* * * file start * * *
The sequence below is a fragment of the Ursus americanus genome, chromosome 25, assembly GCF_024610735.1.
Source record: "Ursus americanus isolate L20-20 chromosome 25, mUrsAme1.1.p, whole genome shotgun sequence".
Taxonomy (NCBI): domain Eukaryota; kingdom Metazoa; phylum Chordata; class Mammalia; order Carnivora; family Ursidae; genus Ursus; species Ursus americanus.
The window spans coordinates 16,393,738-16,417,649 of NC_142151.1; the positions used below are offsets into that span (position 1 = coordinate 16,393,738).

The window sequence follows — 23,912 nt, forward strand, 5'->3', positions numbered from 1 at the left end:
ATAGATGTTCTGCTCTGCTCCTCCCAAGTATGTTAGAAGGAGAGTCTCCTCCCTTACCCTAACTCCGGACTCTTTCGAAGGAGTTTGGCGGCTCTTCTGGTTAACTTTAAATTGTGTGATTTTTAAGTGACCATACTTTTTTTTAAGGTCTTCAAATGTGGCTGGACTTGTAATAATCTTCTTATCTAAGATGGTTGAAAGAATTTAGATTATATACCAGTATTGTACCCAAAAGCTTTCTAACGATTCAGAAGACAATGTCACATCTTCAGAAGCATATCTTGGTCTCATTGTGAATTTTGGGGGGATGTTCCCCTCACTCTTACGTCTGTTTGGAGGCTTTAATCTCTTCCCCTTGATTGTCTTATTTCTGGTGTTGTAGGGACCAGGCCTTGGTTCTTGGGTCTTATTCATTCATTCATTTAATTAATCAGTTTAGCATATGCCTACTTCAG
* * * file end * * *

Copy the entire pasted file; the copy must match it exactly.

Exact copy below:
The sequence below is a fragment of the Ursus americanus genome, chromosome 25, assembly GCF_024610735.1.
Source record: "Ursus americanus isolate L20-20 chromosome 25, mUrsAme1.1.p, whole genome shotgun sequence".
Taxonomy (NCBI): domain Eukaryota; kingdom Metazoa; phylum Chordata; class Mammalia; order Carnivora; family Ursidae; genus Ursus; species Ursus americanus.
The window spans coordinates 16,393,738-16,417,649 of NC_142151.1; the positions used below are offsets into that span (position 1 = coordinate 16,393,738).

The window sequence follows — 23,912 nt, forward strand, 5'->3', positions numbered from 1 at the left end:
ATAGATGTTCTGCTCTGCTCCTCCCAAGTATGTTAGAAGGAGAGTCTCCTCCCTTACCCTAACTCCGGACTCTTTCGAAGGAGTTTGGCGGCTCTTCTGGTTAACTTTAAATTGTGTGATTTTTAAGTGACCATACTTTTTTTTAAGGTCTTCAAATGTGGCTGGACTTGTAATAATCTTCTTATCTAAGATGGTTGAAAGAATTTAGATTATATACCAGTATTGTACCCAAAAGCTTTCTAACGATTCAGAAGACAATGTCACATCTTCAGAAGCATATCTTGGTCTCATTGTGAATTTTGGGGGGATGTTCCCCTCACTCTTACGTCTGTTTGGAGGCTTTAATCTCTTCCCCTTGATTGTCTTATTTCTGGTGTTGTAGGGACCAGGCCTTGGTTCTTGGGTCTTATTCATTCATTCATTTAATTAATCAGTTTAGCATATGCCTACTTCAG